Am I a Buddhist Because I am Vegetarian?

Teaching at the Intersections of Religion and Food


  • Jason W. M. Ellsworth Dalhousie University / University of Prince Edward Island



Buddhism, Food, Pedagogy, Classification, Identity


Food can be a wonderful way to approach the theoretical realm in studying and teaching on the concept of religion. In this article, I share what I find to be a successful approach for teaching social theory via my own research on food and religion. This approach is as much about how the categories of food and religion “intersect,” as it is about comparing how they are socially constructed and how social relations are constantly being constituted in these processes. I provide two short examples of how I go about this task followed by some final remarks on what helps structure my courses in this manner. This is but a brief glimpse into the trajectory I aim for in my teaching methodology- one that helps students see the relevance of social theory in their everyday lives.

Author Biography

Jason W. M. Ellsworth, Dalhousie University / University of Prince Edward Island

Jason W. M. Ellsworth, a doctoral student in the Social Anthropology at Dalhousie University, and is a Sessional Lecturer in the Departments of Religious and Studies and Sociology & Anthropology at the University of Prince Edward Island. His research interests include the Anthropology of Religion, Food Studies, Buddhism in North America, Marketing and Economy, Transnationalism, and Orientalism.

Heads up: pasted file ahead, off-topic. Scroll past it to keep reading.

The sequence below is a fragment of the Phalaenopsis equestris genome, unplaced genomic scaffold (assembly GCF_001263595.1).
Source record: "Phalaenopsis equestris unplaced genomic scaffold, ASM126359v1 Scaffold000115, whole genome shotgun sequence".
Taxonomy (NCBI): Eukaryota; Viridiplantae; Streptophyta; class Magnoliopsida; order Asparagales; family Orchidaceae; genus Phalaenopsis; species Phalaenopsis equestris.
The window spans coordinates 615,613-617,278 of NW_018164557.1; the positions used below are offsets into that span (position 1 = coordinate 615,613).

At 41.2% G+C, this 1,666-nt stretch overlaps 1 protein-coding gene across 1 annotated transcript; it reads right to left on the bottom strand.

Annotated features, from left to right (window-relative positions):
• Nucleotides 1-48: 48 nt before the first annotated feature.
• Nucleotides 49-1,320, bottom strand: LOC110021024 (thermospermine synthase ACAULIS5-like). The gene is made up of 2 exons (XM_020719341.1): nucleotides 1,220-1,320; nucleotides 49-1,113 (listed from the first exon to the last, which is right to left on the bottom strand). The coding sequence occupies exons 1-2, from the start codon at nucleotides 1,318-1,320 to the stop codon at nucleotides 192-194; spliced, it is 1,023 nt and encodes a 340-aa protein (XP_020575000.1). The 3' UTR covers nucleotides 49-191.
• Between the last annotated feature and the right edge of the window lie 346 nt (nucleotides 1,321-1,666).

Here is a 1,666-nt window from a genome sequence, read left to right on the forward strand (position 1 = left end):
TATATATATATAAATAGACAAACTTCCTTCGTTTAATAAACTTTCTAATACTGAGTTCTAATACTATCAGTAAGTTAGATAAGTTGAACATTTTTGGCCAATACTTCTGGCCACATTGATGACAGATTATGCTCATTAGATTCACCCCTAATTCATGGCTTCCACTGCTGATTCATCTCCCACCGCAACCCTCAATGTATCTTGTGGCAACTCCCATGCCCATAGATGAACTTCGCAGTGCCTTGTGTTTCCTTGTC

Anderson, Benedict. 1983. Imagined Communities. London: Verso.

Brown, Dan. 2003. The Da Vinci Code. New York: Doubleday.

Dalai Lama. 1999. Live in a Better Way: Reflections on Truth, Love, and Happiness. Edited by Renuka Singh. New York: Penguin Compass.

Ellsworth, Jason W. M. 2010. “Transcending Cultural Borders via the Sak Yant: Angelina Jolie’s Adoptive Buddhism.” Over Dinner: The Laurier M. A. Journal of Religion and Culture 2: 133–46.

———. 2017. “Is Tom Brady Vegan, Vegetarian, or Just Another Ominvore?” Culture on the Edge blog.

Howard, Dan, John Calley, Brian Grazer, and Akiva Goldsman. 2006. The Da Vinci Code. Directed by Dan Howard, Columbia Pictures.

Chaudhuri, Soma. 2013. Witches, Tea Plantations, and Lives of Migrant Laborers in India: Tempest in a Teapot. Plymouth, UK: Lexington Books.

Martin, Craig. 2012. A Critical Introduction to the Study of Religion. London: Routledge.

McCutcheon, Russell T. 2001. Critics Not Caretakers. Albany: State University of New York Press.

———. 2014. Studying Religion: An Introduction. London: Routledge.

Nattier, Jan. 1998. “Who Is a Buddhist? Charting the Landscape of Buddhist America.” In The Faces of Buddhism in America, edited by Charles S. Prebish and
Kenneth K. Tanaka, 183–95. Berkeley: University of California Press.

Ramey, Steven. 2014. “Changing Symbols and the Swastika.” Culture on the Edge blog.

Tweed, Thomas. 2002. “Who Is a Buddhist? Night-Stand Buddhists and Other Creatures.” In Westward Dharma: Buddhism Beyond Asia, edited by Charles S. Prebish and Martin Baumann, 17–33. Berkeley: University of California Press.



How to Cite

Ellsworth, J. (2017). Am I a Buddhist Because I am Vegetarian? Teaching at the Intersections of Religion and Food. Bulletin for the Study of Religion, 46(2), 26–29.